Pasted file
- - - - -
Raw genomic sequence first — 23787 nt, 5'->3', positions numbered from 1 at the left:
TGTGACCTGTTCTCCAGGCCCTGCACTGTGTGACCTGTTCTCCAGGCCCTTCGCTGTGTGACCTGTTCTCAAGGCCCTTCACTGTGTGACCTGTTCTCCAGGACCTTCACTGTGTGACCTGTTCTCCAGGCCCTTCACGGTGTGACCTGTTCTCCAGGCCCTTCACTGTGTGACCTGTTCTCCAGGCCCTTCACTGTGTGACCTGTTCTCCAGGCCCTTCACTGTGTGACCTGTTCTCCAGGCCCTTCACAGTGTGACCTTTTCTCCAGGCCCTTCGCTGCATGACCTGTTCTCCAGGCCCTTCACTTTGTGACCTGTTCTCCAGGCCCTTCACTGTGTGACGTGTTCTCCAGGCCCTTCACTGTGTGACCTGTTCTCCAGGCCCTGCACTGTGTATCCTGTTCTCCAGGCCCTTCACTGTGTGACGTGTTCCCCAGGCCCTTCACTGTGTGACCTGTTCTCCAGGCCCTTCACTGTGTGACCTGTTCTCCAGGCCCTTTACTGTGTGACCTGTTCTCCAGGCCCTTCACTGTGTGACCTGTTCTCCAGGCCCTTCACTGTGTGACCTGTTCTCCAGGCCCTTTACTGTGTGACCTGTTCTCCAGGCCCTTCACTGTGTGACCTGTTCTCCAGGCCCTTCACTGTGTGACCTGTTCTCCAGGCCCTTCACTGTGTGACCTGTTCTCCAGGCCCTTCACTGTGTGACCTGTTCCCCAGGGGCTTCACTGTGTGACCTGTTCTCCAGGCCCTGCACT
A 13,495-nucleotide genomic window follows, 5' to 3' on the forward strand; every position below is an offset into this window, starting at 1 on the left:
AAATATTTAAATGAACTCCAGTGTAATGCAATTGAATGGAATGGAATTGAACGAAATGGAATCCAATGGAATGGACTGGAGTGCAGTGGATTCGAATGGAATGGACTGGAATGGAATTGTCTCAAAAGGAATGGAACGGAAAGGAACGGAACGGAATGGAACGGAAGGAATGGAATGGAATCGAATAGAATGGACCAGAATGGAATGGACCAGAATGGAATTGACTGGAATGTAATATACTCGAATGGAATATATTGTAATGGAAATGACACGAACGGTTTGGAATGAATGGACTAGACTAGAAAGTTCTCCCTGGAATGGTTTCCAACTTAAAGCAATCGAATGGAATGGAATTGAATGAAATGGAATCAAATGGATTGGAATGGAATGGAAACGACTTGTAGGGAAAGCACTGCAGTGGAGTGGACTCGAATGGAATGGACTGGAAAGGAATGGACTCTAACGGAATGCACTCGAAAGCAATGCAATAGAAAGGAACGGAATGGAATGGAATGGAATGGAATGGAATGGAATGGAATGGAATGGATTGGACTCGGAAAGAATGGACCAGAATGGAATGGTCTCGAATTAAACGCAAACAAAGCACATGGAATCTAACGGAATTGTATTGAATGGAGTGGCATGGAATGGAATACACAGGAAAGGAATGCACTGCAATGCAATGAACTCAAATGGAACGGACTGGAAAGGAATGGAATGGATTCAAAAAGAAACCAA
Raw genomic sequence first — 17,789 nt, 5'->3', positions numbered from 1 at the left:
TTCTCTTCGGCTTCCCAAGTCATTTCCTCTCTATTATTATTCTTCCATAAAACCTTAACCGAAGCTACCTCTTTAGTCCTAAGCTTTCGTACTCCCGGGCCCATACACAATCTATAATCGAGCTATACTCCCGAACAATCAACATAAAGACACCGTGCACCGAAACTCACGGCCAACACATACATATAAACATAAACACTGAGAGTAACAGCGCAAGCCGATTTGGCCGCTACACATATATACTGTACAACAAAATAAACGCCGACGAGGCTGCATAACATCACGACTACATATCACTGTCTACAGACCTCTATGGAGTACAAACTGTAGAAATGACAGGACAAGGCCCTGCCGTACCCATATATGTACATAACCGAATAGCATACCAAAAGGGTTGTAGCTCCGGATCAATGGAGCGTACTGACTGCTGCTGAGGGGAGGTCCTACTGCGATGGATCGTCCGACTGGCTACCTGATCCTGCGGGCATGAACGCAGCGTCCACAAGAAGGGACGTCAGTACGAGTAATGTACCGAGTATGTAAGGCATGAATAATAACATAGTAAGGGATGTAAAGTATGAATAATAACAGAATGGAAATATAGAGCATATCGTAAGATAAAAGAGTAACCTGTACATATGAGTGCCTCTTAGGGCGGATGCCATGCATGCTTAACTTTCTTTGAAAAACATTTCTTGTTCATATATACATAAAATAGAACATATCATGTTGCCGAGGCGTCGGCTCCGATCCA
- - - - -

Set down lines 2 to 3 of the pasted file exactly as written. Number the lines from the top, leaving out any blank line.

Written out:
TGTGACCTGTTCTCCAGGCCCTGCACTGTGTGACCTGTTCTCCAGGCCCTTCGCTGTGTGACCTGTTCTCAAGGCCCTTCACTGTGTGACCTGTTCTCCAGGACCTTCACTGTGTGACCTGTTCTCCAGGCCCTTCACGGTGTGACCTGTTCTCCAGGCCCTTCACTGTGTGACCTGTTCTCCAGGCCCTTCACTGTGTGACCTGTTCTCCAGGCCCTTCACTGTGTGACCTGTTCTCCAGGCCCTTCACAGTGTGACCTTTTCTCCAGGCCCTTCGCTGCATGACCTGTTCTCCAGGCCCTTCACTTTGTGACCTGTTCTCCAGGCCCTTCACTGTGTGACGTGTTCTCCAGGCCCTTCACTGTGTGACCTGTTCTCCAGGCCCTGCACTGTGTATCCTGTTCTCCAGGCCCTTCACTGTGTGACGTGTTCCCCAGGCCCTTCACTGTGTGACCTGTTCTCCAGGCCCTTCACTGTGTGACCTGTTCTCCAGGCCCTTTACTGTGTGACCTGTTCTCCAGGCCCTTCACTGTGTGACCTGTTCTCCAGGCCCTTCACTGTGTGACCTGTTCTCCAGGCCCTTTACTGTGTGACCTGTTCTCCAGGCCCTTCACTGTGTGACCTGTTCTCCAGGCCCTTCACTGTGTGACCTGTTCTCCAGGCCCTTCACTGTGTGACCTGTTCTCCAGGCCCTTCACTGTGTGACCTGTTCCCCAGGGGCTTCACTGTGTGACCTGTTCTCCAGGCCCTGCACT
A 13,495-nucleotide genomic window follows, 5' to 3' on the forward strand; every position below is an offset into this window, starting at 1 on the left: